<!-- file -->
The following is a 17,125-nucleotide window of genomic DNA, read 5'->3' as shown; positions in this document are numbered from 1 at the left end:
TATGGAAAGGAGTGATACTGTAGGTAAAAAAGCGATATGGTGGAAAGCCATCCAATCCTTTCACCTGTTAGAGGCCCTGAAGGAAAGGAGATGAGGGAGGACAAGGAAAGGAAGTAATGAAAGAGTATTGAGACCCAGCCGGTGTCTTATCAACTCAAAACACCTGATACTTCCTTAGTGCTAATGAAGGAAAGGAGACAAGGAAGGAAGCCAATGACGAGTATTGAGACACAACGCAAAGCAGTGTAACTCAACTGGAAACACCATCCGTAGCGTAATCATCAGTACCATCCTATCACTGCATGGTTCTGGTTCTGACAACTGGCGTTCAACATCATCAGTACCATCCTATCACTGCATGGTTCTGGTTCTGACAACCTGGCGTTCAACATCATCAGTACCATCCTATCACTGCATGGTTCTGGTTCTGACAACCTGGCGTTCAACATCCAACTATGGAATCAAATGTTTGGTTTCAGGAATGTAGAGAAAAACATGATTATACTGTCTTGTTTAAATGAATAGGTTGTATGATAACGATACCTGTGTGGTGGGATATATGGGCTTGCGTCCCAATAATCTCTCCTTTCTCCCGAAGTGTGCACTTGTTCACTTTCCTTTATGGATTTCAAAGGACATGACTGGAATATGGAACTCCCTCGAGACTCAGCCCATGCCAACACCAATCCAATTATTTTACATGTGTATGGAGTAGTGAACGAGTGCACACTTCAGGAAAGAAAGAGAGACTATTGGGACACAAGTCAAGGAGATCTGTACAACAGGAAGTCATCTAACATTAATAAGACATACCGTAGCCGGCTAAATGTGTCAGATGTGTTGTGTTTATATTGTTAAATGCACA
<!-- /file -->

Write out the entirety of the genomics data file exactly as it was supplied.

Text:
The following is a 17,125-nucleotide window of genomic DNA, read 5'->3' as shown; positions in this document are numbered from 1 at the left end:
TATGGAAAGGAGTGATACTGTAGGTAAAAAAGCGATATGGTGGAAAGCCATCCAATCCTTTCACCTGTTAGAGGCCCTGAAGGAAAGGAGATGAGGGAGGACAAGGAAAGGAAGTAATGAAAGAGTATTGAGACCCAGCCGGTGTCTTATCAACTCAAAACACCTGATACTTCCTTAGTGCTAATGAAGGAAAGGAGACAAGGAAGGAAGCCAATGACGAGTATTGAGACACAACGCAAAGCAGTGTAACTCAACTGGAAACACCATCCGTAGCGTAATCATCAGTACCATCCTATCACTGCATGGTTCTGGTTCTGACAACTGGCGTTCAACATCATCAGTACCATCCTATCACTGCATGGTTCTGGTTCTGACAACCTGGCGTTCAACATCATCAGTACCATCCTATCACTGCATGGTTCTGGTTCTGACAACCTGGCGTTCAACATCCAACTATGGAATCAAATGTTTGGTTTCAGGAATGTAGAGAAAAACATGATTATACTGTCTTGTTTAAATGAATAGGTTGTATGATAACGATACCTGTGTGGTGGGATATATGGGCTTGCGTCCCAATAATCTCTCCTTTCTCCCGAAGTGTGCACTTGTTCACTTTCCTTTATGGATTTCAAAGGACATGACTGGAATATGGAACTCCCTCGAGACTCAGCCCATGCCAACACCAATCCAATTATTTTACATGTGTATGGAGTAGTGAACGAGTGCACACTTCAGGAAAGAAAGAGAGACTATTGGGACACAAGTCAAGGAGATCTGTACAACAGGAAGTCATCTAACATTAATAAGACATACCGTAGCCGGCTAAATGTGTCAGATGTGTTGTGTTTATATTGTTAAATGCACA